My host, Pancho Villa, is in the midst of a three-week drunk when I arrive in Cheran. “Look at my hands,” says the former schoolteacher. “D.T.'s.” But drying out is not a possibility at the moment, for how can you not drink during the fiesta?

Small-town Mexican fiestas are always intense affairs: unpredictable weeklong bacchanalia where laughter and tears and rage fuse and crescendo to a cathartic and sometimes violent climax. Cheran's fiesta – nominally devoted to St. Francis, although equally rooted in pre-Columbian harvest rites – is just like any other town's, except more so. Cheran is known throughout Mexico for the number and tenacity of its wetbacks, and the fiesta is the time when the migrants come home from the north, from the tobacco fields of the Carolinas and the citrus groves of California, bringing with them tales of their journeys. It is a time when husbands and wives are reunited, when embraces turn to punches, when enemies make peace, when madness rules. It is also the time for a bullfight.

As it happens, the three bullfighters who will take to the ring at this year's fiesta are also staying with Pancho Villa, who earned his nickname as a fearless union activist. They're all from Jalisco, because that's where Mexico's great macho men are from: the best soccer players, the hardest drinkers, the finest-looking men with the most finely sculpted asses. You need a finely sculpted ass to be a bullfighter, of course, and our present subjects are no exception to the Jalisco rule.

Juan Carlos Lopez and Sigifredo Loza, a.k.a. El Cerillo (“toothpick,” for his thin though not anorexic body), are in their mid-20s, dressed casually and hiply like a CK ad, their hair longish and slicked back. Crew leader Ricardo del Toro is 39, and his graying hair is receding; he's shorter than the other two, less striking in his looks, but he makes up for it with a gregarious, almost manic demeanor.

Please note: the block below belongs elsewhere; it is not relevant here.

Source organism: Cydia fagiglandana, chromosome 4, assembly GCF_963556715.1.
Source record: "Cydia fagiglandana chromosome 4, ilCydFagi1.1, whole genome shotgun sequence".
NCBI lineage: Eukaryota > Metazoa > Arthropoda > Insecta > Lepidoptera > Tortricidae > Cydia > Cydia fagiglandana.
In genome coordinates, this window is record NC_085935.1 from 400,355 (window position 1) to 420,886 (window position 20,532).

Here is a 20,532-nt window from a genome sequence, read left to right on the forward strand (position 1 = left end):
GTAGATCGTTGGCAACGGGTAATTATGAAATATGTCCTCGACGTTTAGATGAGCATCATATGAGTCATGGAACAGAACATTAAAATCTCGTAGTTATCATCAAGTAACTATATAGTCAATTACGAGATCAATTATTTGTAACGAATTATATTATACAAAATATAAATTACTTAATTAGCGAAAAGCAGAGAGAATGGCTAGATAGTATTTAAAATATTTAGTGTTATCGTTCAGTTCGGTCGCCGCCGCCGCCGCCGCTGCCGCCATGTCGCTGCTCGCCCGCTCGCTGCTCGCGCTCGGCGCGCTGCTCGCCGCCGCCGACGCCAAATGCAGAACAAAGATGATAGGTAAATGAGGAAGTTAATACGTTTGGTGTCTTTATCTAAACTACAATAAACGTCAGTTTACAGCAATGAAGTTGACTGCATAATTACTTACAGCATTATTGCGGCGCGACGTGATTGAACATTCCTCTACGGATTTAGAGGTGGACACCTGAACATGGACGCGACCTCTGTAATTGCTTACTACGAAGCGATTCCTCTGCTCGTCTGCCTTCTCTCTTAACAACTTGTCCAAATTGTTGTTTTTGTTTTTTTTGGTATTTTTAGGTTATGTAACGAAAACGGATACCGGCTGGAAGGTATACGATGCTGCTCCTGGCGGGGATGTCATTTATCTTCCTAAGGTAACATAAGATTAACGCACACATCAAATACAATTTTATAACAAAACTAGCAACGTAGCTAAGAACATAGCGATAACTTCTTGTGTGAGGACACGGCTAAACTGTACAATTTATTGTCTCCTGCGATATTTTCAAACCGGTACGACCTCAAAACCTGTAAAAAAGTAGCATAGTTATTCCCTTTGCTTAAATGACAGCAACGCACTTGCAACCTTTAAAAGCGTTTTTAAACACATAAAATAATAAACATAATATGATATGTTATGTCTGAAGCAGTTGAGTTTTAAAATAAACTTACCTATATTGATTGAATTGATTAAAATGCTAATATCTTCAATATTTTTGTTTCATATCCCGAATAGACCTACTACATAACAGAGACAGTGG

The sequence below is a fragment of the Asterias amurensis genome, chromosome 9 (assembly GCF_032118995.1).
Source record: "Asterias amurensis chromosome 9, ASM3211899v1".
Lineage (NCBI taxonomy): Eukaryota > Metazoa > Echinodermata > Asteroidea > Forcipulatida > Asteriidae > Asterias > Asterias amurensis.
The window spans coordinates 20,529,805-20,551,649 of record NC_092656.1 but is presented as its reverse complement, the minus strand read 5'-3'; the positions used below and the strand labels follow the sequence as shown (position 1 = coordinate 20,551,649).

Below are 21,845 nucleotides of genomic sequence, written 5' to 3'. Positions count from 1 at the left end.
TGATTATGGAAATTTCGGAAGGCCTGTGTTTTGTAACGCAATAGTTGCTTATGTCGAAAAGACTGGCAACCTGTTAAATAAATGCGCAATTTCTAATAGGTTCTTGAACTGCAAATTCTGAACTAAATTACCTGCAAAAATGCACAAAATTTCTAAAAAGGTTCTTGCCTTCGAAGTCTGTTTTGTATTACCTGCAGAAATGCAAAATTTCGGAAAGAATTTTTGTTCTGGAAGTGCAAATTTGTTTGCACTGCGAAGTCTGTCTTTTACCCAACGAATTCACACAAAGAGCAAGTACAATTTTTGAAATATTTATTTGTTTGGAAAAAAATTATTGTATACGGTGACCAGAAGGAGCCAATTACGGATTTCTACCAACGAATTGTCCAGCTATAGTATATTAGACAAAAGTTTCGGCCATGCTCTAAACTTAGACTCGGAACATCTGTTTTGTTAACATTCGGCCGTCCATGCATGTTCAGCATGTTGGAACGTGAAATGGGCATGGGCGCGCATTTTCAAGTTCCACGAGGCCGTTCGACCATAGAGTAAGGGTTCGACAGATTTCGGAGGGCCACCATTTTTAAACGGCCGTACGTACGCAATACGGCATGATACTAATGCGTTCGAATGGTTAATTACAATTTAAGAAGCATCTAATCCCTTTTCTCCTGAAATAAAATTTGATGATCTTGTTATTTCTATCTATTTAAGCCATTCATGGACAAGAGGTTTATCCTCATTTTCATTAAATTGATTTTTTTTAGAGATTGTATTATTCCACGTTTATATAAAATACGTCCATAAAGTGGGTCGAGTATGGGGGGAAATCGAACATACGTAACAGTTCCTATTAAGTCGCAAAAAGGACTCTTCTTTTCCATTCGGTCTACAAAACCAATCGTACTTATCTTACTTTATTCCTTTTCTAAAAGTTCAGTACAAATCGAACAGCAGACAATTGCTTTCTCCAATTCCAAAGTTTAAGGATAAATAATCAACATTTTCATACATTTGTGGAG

In a back bedroom of Pancho Villa's, the crew prepares for the bullfight, now only a couple of hours away, by trying for the right mix of alcohol, coke and weed. Though few townspeople actually know it, Cheran awaits a crew of bullfighters about as decadent and wasted as the Rolling Stones on their '72 tour.

In between tokes and snorts and shots, the bullfighters tell my photographer friend Joe and me about their lives. They all grew up in Los Altos de Jalisco, the highlands above Guadalajara, a place legendary for its macho mores. They've been on the road since they were child prodigies in the ring. Now they are the toreros of the poor, traveling from village to village, usually for fiestas honoring patron saints, and fighting 20 bulls every couple of days. They rarely fight to the “moment of truth,” as most of the places they visit can't actually afford a kill.